Posts Tagged shabbat

Fancy Aunt Jess by Amy Hest

Fancy Aunt Jess

Fancy Aunt Jess

While writing my post about Amy Schwartz and thinking about my favorites among her books, one book that deserved a post all on its own is Fancy Aunt Jess, written by Amy Hest (of The Friday Nights of Nana fame) and illustrated by Amy Schwartz.

I adore this book. I adore how quiet it is and how sweet it is. I love the portrayal of Becky and her affection for her Aunt Jess, who she thinks of as Fancy Aunt Jess. I love that it’s a bit of a romantic book — because ultimately it concerns the fact that Aunt Jess won’t get married until she meets someone who gives her goosebumps — but it’s not over the top and embarrassing. It’s a bit of a girl book but both my boys sat through it (my oldest is already thinking about who he’s going to marry — at 5 — so he had a vested interest in figuring out how the whole marriage thing works).

But most of all, I love the fact that it turns out the characters are Jewish, which you might not have expected. It turns out that when Becky sleeps over at Aunt Jess’ house, one of the things they do is go to (a clearly Reform) shul on Shabbat. And that in fact, that’s where Aunt Jess meets Harry (uncle to a Becky-like girl Nicole). And I love the fact that the last page of the book features the two getting married — cute and romantic but not Disney — under a chuppah. Just like it’s normal for a chuppah to be the last page of a book. The characters being Jewish is really no big deal to them, it’s not a big part of the story, it’s a character in the story, a detail.

“Mama, they’re Jewish!” my 5-year old yelped when we got to the part where they go to shul. “Just like we’re Jewish.” He sees Jewish people in books all the time, but they are always Jewish books. This one just slipped it in and that made all the difference.

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Mrs. Moskowitz and the Sabbath Candlesticks by Amy Schwartz

Since it’s Friday and I’m thinking ahead to Shabbat, I thought I’d blog about one of my favorite Shabbat books — Mrs. Moskowitz and the Sabbath Candlesticks by Amy Schwartz.
Mrs. Moskowitz and the Sabbath Candlesticks

Mrs. Moskowitz and the Sabbath Candlesticks

Moskowitz (as my children like to call the book), is one of the first books published by the incredibly talented writer/ illustrator, Amy Schwartz, who is responsible for some of my favorite mainstream books — like Bea and Mr. Jones, Annabelle Swift, Kindergartener,  and A Glorious Day, to name a few. In this book, Schwartz creates a very special kind of Shabbat book — one that is perfect for families of all denominations and beliefs — no mean feat to be sure. Moskowitz is the story of an older woman who has moved from her family home where she raised her children into an apartment. “This apartment will never be a home,” she says at the beginning of the story.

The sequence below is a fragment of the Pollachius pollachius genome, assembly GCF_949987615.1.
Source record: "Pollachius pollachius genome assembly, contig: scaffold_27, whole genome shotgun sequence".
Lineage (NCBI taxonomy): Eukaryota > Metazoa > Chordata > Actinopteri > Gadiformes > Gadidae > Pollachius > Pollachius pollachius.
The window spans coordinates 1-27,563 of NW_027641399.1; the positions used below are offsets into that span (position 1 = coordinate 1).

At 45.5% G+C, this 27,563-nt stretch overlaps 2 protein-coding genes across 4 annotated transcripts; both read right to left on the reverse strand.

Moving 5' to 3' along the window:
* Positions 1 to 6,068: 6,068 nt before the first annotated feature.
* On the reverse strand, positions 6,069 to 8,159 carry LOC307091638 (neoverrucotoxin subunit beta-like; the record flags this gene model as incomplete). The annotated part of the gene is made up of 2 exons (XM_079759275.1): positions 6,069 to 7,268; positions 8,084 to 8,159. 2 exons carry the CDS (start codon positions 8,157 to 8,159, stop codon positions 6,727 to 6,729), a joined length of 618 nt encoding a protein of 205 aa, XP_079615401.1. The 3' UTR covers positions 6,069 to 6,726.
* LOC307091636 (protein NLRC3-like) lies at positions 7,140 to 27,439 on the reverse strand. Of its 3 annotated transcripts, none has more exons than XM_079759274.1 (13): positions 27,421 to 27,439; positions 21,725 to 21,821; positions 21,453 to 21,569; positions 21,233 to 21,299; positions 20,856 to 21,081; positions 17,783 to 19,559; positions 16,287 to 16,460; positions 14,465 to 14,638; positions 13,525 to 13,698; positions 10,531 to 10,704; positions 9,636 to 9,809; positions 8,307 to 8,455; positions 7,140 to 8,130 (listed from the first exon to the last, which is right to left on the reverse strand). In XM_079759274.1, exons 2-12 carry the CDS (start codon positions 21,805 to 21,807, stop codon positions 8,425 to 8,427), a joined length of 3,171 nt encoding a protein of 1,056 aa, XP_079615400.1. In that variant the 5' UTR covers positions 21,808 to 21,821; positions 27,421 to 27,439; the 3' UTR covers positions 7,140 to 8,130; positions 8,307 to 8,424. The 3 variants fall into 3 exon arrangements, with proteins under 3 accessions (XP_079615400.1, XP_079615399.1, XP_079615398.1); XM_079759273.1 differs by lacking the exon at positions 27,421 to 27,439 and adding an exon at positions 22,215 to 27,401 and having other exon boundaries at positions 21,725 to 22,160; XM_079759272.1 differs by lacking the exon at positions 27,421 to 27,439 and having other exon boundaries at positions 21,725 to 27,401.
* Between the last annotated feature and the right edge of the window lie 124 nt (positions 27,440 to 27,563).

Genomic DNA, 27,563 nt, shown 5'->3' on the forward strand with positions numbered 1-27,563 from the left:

However, something almost magical seems to happen when her son Sam brings her a box in her old house, a box that contains her old Shabbat candlesticks. She puts them on the table and when she wakes up the next morning, she sees how tarnished they are in the sunlight. So she buys some polish for them. Once they are polished, they look so beautiful that she can’t help but feel badly that they are sitting on such a plain table, so she finds a tablecloth. And on, and on. While the candles don’t do anything special, by the end of the week, her apartment has been completely unpacked and turned into a home — and she’s decided to invite the family over to have a nice Shabbat dinner. 

It’s a lovely story — perfect for discussing the loneliness that older adults can feel, for playing games with your children that involve having them clean things (!). It’s a great book for sharing with grandparents (in my experience, a lot of parents and grandparents tear up during the story). It’s just plain lovely.

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The Friday Nights of Nana by Amy Hest

The Friday Nights of Nana

The Friday Nights of Nana

It’s almost Shabbat and I’m thinking of the millions of things I won’t have time to do. Unlike the characters in Amy Hest’s The Friday Nights of Nana, I don’t spend the day getting ready: tidying things up, taking a nice walk to get flowers, baking an apple pie and putting on special clothes. But I really, really wish I did.

There is something so soothing about this classic story of a girl and her grandmother. I love reading it at bedtime and taking the time to really sink into Hest’s lyrical descriptions and illustrator Claire Nivola’s exquisite illustrations. I love the description of the moment when Jennie and Nana finally light the candles:

“Is it time?” I ask.

“Now,” Nana says, and finally it’s the best time. Nana is lighting candles and our dresses are touching and she is whispering Sabbath prayers and no one makes a peep. Not even Lewis.

And I love the ending, when the family is all together (with the mom discreetly breastfeeding at the table!):

Outside, the wind howls. Snow whips up in great white swirls.

But here inside, the candles flicker. A Sabbath song is in the air. It’s time for pie and we’re all here together on the Friday nights of Nana.

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